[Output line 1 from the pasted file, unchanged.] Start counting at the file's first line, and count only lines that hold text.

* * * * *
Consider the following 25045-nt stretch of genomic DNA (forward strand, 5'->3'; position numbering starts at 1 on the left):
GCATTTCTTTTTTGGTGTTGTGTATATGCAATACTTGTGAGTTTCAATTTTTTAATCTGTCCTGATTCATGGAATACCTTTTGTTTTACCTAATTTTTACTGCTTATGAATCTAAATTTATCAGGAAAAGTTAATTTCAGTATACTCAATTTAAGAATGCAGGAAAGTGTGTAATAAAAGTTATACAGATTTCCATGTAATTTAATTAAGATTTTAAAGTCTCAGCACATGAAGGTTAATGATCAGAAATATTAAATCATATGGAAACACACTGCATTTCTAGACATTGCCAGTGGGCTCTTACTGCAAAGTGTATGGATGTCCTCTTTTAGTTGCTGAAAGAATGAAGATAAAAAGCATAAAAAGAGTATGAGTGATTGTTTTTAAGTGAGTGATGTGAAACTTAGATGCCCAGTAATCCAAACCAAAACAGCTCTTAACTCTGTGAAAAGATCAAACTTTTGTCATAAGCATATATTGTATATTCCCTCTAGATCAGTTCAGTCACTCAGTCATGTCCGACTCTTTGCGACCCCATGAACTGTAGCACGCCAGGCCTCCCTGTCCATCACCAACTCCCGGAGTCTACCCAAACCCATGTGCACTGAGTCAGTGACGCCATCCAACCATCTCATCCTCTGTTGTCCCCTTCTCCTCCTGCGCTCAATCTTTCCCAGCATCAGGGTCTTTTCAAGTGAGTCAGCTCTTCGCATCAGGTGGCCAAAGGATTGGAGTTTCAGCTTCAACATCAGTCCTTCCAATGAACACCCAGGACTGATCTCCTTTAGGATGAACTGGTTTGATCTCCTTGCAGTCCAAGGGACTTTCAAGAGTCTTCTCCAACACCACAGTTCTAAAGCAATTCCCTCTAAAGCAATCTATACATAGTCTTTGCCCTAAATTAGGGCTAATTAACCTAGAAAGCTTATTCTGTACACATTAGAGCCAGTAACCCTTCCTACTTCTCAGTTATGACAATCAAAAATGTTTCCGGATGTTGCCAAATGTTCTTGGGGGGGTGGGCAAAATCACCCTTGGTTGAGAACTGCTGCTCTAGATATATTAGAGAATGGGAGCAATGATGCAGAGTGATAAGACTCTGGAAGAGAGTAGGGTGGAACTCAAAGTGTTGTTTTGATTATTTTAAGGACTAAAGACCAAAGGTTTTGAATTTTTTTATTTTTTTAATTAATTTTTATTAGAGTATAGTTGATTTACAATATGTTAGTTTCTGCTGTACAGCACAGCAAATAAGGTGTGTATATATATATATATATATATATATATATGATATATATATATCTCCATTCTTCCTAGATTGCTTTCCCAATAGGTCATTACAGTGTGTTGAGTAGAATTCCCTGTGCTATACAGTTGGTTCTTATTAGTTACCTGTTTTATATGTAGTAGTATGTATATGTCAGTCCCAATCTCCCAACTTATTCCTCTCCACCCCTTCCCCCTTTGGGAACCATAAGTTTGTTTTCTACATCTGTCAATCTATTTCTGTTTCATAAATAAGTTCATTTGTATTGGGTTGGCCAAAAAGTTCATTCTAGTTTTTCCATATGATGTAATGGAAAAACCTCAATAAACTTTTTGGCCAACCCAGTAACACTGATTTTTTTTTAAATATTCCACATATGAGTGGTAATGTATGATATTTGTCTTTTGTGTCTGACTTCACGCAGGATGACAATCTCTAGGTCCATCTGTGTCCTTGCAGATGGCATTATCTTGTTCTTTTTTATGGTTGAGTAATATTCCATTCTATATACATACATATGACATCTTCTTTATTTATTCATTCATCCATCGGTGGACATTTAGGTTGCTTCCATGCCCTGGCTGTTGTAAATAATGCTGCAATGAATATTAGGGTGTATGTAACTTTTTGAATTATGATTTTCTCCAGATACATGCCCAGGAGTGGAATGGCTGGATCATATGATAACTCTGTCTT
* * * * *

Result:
Consider the following 25045-nt stretch of genomic DNA (forward strand, 5'->3'; position numbering starts at 1 on the left):